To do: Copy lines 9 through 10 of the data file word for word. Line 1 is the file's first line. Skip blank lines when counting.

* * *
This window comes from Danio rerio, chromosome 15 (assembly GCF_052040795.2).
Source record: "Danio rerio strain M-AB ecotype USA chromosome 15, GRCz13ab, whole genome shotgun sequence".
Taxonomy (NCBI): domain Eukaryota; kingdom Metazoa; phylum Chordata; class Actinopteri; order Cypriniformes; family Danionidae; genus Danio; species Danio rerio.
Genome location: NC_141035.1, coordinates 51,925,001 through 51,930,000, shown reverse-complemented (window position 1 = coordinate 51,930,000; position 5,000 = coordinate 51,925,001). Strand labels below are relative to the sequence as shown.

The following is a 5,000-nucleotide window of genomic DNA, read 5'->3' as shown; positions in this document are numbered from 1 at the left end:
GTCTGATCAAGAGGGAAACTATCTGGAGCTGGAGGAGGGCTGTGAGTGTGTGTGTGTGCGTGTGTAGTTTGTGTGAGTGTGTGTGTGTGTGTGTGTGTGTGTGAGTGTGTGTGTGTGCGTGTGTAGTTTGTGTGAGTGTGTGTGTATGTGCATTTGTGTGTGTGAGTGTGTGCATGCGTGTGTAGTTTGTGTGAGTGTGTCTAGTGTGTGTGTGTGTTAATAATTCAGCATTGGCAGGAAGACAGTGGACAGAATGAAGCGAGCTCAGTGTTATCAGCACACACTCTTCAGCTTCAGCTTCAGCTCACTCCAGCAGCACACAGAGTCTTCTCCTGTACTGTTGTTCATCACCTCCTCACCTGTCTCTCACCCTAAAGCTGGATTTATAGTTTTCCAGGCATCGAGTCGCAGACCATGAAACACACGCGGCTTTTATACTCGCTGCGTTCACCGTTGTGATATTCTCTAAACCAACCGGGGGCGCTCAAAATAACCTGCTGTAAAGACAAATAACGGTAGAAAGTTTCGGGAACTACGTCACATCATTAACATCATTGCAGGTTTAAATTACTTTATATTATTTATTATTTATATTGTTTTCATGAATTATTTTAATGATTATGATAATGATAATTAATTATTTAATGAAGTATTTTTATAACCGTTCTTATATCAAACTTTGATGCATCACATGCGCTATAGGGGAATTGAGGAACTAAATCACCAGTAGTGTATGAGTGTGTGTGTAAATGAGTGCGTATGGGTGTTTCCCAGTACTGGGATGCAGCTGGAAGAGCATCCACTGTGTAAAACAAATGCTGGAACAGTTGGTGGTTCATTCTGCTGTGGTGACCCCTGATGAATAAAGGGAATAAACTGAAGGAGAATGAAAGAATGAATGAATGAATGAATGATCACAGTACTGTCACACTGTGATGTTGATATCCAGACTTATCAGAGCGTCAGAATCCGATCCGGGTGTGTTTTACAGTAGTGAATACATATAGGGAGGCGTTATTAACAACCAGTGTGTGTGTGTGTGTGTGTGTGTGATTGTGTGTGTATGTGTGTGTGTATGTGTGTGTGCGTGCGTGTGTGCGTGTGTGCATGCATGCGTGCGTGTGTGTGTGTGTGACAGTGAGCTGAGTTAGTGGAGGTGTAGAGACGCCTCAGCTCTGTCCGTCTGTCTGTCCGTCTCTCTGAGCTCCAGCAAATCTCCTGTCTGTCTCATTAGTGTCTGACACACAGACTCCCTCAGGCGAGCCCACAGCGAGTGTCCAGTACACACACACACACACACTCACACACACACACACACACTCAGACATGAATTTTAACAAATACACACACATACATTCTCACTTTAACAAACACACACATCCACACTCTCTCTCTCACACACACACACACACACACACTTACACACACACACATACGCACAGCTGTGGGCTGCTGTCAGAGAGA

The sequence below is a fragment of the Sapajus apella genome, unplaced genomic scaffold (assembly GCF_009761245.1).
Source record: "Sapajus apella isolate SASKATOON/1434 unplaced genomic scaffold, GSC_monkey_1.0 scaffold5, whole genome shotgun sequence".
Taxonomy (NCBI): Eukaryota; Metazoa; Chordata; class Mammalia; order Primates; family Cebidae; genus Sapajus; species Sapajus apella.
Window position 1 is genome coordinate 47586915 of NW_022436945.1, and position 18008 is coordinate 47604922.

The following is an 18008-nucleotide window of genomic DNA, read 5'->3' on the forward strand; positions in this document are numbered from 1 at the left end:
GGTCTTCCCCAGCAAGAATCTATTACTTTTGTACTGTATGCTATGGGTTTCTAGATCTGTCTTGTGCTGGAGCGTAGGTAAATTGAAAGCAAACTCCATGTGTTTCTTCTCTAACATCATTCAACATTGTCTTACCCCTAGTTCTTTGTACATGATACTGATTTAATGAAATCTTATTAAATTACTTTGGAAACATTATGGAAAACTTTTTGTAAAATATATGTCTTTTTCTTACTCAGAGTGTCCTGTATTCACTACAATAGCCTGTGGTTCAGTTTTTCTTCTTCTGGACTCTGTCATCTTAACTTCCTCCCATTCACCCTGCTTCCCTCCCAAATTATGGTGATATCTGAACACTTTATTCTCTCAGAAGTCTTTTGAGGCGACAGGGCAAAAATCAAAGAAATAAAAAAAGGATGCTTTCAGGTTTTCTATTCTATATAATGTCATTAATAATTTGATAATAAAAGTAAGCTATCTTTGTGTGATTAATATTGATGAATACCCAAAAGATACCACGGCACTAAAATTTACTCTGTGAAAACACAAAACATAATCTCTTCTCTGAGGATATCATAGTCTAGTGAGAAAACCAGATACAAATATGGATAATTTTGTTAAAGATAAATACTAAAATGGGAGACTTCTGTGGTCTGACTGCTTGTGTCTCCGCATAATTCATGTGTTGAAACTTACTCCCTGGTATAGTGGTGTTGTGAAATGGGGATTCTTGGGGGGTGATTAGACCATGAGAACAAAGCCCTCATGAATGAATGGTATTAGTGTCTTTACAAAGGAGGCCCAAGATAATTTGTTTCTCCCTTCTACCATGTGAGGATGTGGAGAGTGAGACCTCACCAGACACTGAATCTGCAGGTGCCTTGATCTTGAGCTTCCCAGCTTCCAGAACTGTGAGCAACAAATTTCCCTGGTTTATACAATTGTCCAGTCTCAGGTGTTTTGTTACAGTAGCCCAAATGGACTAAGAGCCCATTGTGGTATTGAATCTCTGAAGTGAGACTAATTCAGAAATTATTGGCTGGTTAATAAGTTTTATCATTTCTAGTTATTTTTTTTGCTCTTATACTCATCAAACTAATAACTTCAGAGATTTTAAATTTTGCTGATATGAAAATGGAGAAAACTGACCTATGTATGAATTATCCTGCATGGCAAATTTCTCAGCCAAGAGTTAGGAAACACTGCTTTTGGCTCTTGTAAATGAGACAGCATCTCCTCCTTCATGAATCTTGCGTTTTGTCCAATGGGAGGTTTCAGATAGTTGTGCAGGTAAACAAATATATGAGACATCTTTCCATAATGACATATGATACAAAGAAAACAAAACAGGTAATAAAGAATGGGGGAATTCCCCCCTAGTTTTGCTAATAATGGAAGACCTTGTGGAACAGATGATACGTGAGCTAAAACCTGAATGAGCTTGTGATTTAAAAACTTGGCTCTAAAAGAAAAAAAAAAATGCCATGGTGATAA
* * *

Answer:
Taxonomy (NCBI): Eukaryota; Metazoa; Chordata; class Mammalia; order Primates; family Cebidae; genus Sapajus; species Sapajus apella.
Window position 1 is genome coordinate 47586915 of NW_022436945.1, and position 18008 is coordinate 47604922.